1. I have many problems with this article. Four immediate:

    1) If Mr Hartley thinks that any advertising money will contribute to lower fares for any significant period he has a trusting nature that I admire but many may find somewhat naive

    2) The article doesn’t factor in the lost income London will suffer as a result of selling its heritage. I suspect fewer tourists will want to visit Buckingham Palace sponsored by Pepsi. You strip the city of its (valuable) romance.

    3) Reputational risk. What happens when one of the sponsors get found tax avoiding/killing trade unionists in South America?

    4) And crucially, ownership. Who owns the fabric of the city? Does TfL or the Mayor have the right to sell the names that are integral to the history of London? In the end London as a concept is the possession of its citizens. By selling names (which are not meaningless but represent the mythology of a 2,000 year old city) politicians are essentially disinheriting the electorate.

    1. Thanks for the comment.

      1) You are too kind (I think?), but this is just yet more cynicism of a different type, and doesn’t alter the point. Your belief that politicians wouldn’t keep their promises over what to do with the money doesn’t equate to it being a bad idea to raise it in this way in the first place for the social good. Besides, if this kind of sponsorship was communicated to the public as not just advertising but as business doing its bit to help keep fares down – a message that has a good chance of getting through thanks to the sponsors themselves, for one – then it would take a brave politician to try.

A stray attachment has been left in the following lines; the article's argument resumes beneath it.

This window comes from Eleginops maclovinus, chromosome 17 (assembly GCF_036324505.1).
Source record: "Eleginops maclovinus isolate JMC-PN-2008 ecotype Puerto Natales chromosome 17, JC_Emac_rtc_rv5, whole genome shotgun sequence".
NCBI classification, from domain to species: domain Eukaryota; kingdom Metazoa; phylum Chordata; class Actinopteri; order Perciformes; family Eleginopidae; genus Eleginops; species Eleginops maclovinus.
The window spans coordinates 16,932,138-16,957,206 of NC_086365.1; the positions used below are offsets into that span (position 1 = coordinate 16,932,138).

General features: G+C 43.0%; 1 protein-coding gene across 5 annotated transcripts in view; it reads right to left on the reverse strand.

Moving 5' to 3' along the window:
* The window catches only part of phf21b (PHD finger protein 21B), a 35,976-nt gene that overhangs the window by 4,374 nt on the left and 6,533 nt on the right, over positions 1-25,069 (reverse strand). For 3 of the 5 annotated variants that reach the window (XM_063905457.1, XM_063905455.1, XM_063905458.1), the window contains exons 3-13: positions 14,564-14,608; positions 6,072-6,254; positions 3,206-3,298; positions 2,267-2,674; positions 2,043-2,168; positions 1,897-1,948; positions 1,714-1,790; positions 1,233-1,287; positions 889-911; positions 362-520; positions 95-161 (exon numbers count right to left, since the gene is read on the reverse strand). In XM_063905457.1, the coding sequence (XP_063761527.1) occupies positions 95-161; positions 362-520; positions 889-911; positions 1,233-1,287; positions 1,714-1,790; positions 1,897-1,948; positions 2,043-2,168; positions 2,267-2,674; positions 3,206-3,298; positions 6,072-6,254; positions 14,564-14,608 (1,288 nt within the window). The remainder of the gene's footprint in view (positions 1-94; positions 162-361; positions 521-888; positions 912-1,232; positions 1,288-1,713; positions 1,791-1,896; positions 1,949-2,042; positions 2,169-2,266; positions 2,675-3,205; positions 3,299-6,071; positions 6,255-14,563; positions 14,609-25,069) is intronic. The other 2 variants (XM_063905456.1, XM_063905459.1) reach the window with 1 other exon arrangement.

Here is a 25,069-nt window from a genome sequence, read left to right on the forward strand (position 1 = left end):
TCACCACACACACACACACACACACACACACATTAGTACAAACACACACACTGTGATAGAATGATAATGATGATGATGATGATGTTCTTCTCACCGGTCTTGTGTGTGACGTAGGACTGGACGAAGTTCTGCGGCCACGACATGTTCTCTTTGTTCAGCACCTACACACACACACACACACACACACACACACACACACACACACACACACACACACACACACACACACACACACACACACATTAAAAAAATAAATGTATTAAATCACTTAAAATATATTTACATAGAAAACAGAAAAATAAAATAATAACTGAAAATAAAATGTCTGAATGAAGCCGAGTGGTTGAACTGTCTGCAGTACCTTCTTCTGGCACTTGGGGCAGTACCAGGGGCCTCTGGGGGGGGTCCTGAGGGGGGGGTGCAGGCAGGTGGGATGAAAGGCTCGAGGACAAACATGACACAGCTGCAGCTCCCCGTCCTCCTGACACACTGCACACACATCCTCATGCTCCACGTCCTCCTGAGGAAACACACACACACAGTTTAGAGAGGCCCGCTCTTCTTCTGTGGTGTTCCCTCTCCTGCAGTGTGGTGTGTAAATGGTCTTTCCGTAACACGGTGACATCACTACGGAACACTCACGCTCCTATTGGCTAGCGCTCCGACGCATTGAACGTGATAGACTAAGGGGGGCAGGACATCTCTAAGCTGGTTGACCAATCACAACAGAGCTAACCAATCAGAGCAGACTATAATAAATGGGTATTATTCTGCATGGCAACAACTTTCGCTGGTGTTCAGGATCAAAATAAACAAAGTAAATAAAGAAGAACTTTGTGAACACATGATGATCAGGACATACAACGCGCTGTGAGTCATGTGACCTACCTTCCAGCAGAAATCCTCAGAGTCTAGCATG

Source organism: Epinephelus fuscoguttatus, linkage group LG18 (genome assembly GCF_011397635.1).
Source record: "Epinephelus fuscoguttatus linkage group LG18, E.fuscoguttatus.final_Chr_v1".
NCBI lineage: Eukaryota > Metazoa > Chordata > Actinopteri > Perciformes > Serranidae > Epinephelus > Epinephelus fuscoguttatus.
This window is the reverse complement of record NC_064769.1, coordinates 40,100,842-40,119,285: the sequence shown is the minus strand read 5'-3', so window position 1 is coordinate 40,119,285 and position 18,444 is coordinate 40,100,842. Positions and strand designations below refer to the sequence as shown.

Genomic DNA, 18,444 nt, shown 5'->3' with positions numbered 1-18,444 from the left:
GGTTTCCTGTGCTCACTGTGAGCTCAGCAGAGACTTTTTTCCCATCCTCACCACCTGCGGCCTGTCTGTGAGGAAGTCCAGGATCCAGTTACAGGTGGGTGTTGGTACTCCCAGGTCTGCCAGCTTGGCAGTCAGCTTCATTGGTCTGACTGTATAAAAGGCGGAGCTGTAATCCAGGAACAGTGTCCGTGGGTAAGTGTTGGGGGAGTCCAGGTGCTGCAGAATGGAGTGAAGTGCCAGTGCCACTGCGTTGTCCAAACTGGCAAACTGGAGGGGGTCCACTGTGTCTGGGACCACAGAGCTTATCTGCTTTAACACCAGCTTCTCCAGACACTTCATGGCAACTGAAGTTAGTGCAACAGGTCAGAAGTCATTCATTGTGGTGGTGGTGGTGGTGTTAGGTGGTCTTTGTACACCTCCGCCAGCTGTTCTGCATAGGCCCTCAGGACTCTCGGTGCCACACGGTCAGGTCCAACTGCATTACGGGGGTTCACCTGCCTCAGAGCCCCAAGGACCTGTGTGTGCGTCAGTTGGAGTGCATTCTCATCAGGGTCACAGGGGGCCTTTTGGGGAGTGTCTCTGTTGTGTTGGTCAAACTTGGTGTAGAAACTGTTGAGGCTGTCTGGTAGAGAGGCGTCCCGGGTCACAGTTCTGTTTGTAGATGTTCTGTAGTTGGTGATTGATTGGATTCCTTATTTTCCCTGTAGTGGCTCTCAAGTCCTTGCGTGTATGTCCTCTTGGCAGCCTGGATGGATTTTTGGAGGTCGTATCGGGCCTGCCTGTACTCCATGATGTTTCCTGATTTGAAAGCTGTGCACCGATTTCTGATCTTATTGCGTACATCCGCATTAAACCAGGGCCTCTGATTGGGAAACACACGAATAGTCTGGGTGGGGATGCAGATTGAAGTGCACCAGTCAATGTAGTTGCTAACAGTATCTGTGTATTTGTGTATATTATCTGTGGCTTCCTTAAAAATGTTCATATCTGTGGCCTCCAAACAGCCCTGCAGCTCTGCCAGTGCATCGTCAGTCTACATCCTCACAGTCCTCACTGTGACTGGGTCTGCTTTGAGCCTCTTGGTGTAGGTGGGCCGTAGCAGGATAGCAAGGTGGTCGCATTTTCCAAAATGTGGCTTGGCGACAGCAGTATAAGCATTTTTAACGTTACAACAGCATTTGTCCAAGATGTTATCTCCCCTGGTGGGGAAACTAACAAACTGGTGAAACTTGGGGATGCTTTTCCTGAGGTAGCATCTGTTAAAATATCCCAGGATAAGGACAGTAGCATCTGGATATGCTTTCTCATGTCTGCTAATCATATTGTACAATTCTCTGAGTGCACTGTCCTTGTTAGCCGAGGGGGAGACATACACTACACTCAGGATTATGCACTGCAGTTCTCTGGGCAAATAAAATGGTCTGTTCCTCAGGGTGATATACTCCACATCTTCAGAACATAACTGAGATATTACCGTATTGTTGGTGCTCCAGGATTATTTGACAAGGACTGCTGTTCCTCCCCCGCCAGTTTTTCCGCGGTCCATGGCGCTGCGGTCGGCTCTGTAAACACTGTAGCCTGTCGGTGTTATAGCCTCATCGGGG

2) No-one is suggesting renaming Buckingham Palace. The proposal is about allowing a new, different kind of sponsorship on a transport system where advertising and sponsorship is already commonplace. Londoners polled preferred the idea of location-specific renaming to wholesale re-designation – Virgin Euston, not Virgin station – a point of view I agree with. We would still have our landmark tube stations, with all their historical significance, just with an extra word or two in the signage and on the map. I can of course see that there is a downside (although I doubt it would include lost tourist income), but I happen to think its a very small one in return for hundreds of millions pound in investment that could help Londoners in difficult economic times.

      What’s more, your argument definitely wouldn’t apply to visitors from Madrid, Dubai and New York – all tourist destinations that have already implemented similar revenue-raising schemes.

      3) As I say in the post, a level of judgement will of course be required as it is with all sponsorship arrangements. No-one would want to see Wonga Circus less than me. Public opinion has to be taken into account, as well as reputational risk – but these are challenges to execution, not principle.

      4) Of course London belongs to us all – but I can’t agree that this would see anyone disinherited from anything. If the electorate were to disagree, they can of course demonstrate that opinion at the ballot box and through other means with their representatives. It’s also worth pointing out that in a city almost completely dependent on public transport, the benefits that the scheme would bring would be felt by almost all of us in some way.

      Thanks again for reading and if you have more arguments please don’t hold back!